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United States Department of Agriculture

Agricultural Research Service

Alfalfa Bees Prove Their Carrot Competence / Aug 20, 1997 / News from the USDA Agricultural Research Service

Alfalfa Bees Prove Their Carrot Competence

By Marcia Wood

LOGAN, Utah, Aug. 20--The domesticated honeybee may get more glory, but when it comes to pollinating carrots, one tiny alfalfa leafcutter bee can do the job of 20 of its larger, noisier, more irritable cousins, says a U.S. Department of Agriculture researcher.

Alfalfa leafcutter bees are about a quarter-inch-long, and black with bands of white hair on the abdomen. “They prefer to spend spring and summer days gathering nectar and pollen from the purple blooms of their favorite plant, alfalfa,” said entomologist Vincent J. Tepedino of USDA’s Agricultural Research Service.

Tepedino and colleagues at the Logan laboratory investigate native bees that can supplement or replace domesticated honeybees in fertilizing crops that depend upon insect pollinators.

Tepedino's study was the first detailed comparison of the domesticated honeybee and alfalfa leafcutter bee's performance as carrot pollinators in screened enclosures. It also was the first to show that alfalfa leafcutter bee offspring are well nourished by carrot pollen and carrot nectar. This bee typically grows up on rations of alfalfa pollen and alfalfa nectar.

"Unlike domesticated honeybees, alfalfa leafcutter bees don't mind working in screened enclosures or greenhouses needed for producing new kinds of carrots,” said Tepedino, based at the ARS Bee Biology and Systematics Laboratory here. “About 150 alfalfa leafcutter bees working in screenhouses or greenhouses would do the job as well as 3,000 domesticated honeybees.”

The pollination job is an essential but underappreciated part of a plant breeder’s task of producing the new, more colorful or more nutritious carrot varieties that growers and consumers want. Tepedino said his study shows the leafcutter bee’s efficiency may reduce pollination costs, as well as ease the stress on breeders and technicians who might otherwise work in cages with several thousand honeybees.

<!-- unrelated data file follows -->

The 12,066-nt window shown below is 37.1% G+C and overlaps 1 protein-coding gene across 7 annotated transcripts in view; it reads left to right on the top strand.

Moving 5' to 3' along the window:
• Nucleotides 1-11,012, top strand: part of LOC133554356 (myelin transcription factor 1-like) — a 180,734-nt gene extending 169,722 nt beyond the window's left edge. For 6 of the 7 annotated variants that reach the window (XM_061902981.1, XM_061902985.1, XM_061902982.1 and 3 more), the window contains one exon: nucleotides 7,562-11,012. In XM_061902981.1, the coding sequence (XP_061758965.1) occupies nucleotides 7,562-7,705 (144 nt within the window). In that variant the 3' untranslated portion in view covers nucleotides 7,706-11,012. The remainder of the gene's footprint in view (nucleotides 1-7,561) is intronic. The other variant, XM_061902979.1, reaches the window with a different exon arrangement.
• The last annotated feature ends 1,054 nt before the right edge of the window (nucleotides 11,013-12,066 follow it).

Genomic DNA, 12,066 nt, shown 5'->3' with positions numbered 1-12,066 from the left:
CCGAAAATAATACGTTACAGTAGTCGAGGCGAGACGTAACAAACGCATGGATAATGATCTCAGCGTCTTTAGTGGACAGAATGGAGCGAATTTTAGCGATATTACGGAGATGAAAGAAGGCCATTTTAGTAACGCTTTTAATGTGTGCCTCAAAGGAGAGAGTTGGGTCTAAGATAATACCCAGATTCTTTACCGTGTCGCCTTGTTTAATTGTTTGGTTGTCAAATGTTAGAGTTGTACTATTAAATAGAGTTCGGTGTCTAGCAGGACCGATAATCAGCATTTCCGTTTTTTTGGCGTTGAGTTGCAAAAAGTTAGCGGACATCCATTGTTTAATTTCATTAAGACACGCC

"Domesticated honeybees can get irritable when large numbers of them are confined in small spaces,” said Tepedino. “That intimidates people. Alfalfa leafcutter bees are gentler. And they tend not to buzz around your face or land on you like the meat flies some plant breeders now use."

Alfalfa leafcutter bees are already raised and sold commercially to pollinate not only alfalfa but also carrots and onions in screened cages, Tepedino noted.

To produce new carrot varieties, pollen must be ferried from one variety of parent carrot plant to another, a process known as hybridization. That means carrot breeders must enclose the carrot plants--and the pollinating insects--in screenhouses or greenhouses to keep out other, unwanted pollen.

Tepedino ran his experiment with both species of bees using six screened cages, each containing 70 parent carrot plants. He found that yield of live seed from plants pollinated by either insect was approximately the same.

Tepedino used 9,000 adult honeybees and 450 adult alfalfa leafcutter bees for the study. He did the work with help from Asgrow Seed Company at Twin Falls, Idaho.

Alfalfa leafcutter bees are among the species scientists call "solitary bees." These do not live in a communal nest or hive as do the familiar honeybee. Instead, as the insect’s name suggests, the female alfalfa leafcutter cuts alfalfa leaves and uses them to build a nest of snug, cell-like compartments to house offspring.

Solitary bees, Tepedino said, aren't attacked by two kinds of mites that have decimated many commercial honeybee colonies in this country in recent years. Also, the solitary bees can’t mate with Africanized honeybees. So solitary bees--again unlike domestic honeybees--can’t pick up the Africanized bees' trait of extreme defensiveness and increased likelihood of stinging people and animals.

Scientific contact: Vincent J. Tepedino, ARS Bee Biology and Systematics Laboratory, Logan, Utah 84322-5310. Telephone: (801) 797-2559, fax 797-0461, andrena@cc.usu.edu

Last Modified: 5/9/2014
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